HD DVD

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Maximum PC's 2008 Geek Quiz

it's time to put your PC schooling to the ultimate test. Hope you studied!

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LG Super Multi Blue GGW-H20LI

It’s no surprise that high-def optical drives are getting less expensive while their specs improve—that’s the trajectory of all emergent technologies—but we are still taken aback by the dramatic strides LG’s GGW-H20LI represents. Just a few months ago, in our September issue, we reviewed this drive’s predecessor, the GGW-H10NI, and not only is its follow-up better in every respect, it’s half the price!

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LG GGC-H20L

So your DVD burner is getting a little long in the tooth and you’re ready for an upgrade, but you’re not all that keen on adopting next-gen tech. And who can blame you? Even the falling price of hardware doesn’t make up for the relatively slow burn times, costly media, and compatibility issues that plague Blu-ray burners (and the same would be true of HD DVD burners if you could even find them!). Trouble is, you’ve got a brand-new 27-inch LCD that’s just begging to display high-def movies. What’s a consumer to do? Well, you could buy a combo drive—one that lets you read next-gen discs and write data to fast, friendly CD and DVD, like the two models we review this month.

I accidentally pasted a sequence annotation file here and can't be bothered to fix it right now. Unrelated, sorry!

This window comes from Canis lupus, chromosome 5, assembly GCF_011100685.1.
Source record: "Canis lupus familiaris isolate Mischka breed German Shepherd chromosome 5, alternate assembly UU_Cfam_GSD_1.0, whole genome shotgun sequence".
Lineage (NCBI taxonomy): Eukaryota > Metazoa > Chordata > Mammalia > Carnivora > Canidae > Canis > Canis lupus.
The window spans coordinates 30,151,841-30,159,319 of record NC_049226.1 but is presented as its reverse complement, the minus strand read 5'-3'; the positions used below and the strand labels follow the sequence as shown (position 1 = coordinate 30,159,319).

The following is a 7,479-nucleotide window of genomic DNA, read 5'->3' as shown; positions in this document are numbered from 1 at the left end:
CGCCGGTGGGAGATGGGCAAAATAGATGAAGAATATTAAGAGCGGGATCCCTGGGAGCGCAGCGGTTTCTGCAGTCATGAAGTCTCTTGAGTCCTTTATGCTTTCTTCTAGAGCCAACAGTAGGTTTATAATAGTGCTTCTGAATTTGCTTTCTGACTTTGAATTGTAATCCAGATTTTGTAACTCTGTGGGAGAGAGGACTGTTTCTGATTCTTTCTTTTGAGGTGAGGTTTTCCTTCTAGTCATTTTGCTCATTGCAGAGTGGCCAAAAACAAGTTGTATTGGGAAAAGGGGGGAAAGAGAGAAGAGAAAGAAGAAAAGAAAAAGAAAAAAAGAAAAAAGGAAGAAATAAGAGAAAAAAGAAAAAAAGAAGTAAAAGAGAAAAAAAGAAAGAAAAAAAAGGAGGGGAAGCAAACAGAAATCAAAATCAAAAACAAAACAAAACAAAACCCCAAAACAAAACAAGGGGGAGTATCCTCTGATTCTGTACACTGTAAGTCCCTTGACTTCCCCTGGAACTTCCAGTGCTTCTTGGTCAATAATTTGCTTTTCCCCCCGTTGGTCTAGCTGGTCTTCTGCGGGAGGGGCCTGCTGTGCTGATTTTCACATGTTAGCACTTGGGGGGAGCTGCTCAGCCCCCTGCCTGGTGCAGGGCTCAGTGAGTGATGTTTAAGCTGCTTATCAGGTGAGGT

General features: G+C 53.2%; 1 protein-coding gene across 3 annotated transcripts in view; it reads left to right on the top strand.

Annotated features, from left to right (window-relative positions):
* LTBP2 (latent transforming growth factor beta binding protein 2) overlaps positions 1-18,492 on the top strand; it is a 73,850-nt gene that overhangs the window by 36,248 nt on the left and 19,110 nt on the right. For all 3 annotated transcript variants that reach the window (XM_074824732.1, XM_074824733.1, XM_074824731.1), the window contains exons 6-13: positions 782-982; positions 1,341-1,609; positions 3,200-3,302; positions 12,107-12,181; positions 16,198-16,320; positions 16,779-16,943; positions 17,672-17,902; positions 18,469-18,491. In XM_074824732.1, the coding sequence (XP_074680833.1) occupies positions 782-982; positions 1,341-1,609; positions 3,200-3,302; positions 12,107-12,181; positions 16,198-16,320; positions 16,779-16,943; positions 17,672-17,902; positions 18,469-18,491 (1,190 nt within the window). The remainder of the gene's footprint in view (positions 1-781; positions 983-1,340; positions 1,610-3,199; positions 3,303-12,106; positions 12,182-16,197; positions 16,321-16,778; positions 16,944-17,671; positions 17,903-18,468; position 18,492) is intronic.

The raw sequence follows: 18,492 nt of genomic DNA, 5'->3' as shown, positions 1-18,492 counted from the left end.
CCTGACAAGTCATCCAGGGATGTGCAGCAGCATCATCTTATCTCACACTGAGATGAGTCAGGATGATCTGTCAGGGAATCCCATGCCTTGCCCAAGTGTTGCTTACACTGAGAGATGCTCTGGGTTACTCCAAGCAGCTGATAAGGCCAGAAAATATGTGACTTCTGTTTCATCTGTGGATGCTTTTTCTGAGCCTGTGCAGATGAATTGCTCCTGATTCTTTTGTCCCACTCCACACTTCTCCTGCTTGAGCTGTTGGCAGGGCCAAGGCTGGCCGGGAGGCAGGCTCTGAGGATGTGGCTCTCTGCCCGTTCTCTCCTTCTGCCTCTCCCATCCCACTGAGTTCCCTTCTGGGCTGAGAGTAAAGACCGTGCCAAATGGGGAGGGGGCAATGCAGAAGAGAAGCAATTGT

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LG GGW-H10NI Super Multi Blue

Before you get too excited about LG’s combo optical drive, bear in mind that while the GGW-H10NI Super Multi Blue can read both Blu-ray and HD DVD discs, it can write to only the former format. Still, this drive offers a degree of flexibility that no other next-gen drive we’ve tested has. You won’t be shut out of watching movies from studios that have allied themselves with just one of the high-def formats. Not surprisingly, this luxury doesn’t come cheap. At $1,200, the Super Multi Blue costs more than your average Blu-ray burner—by as much as $600.

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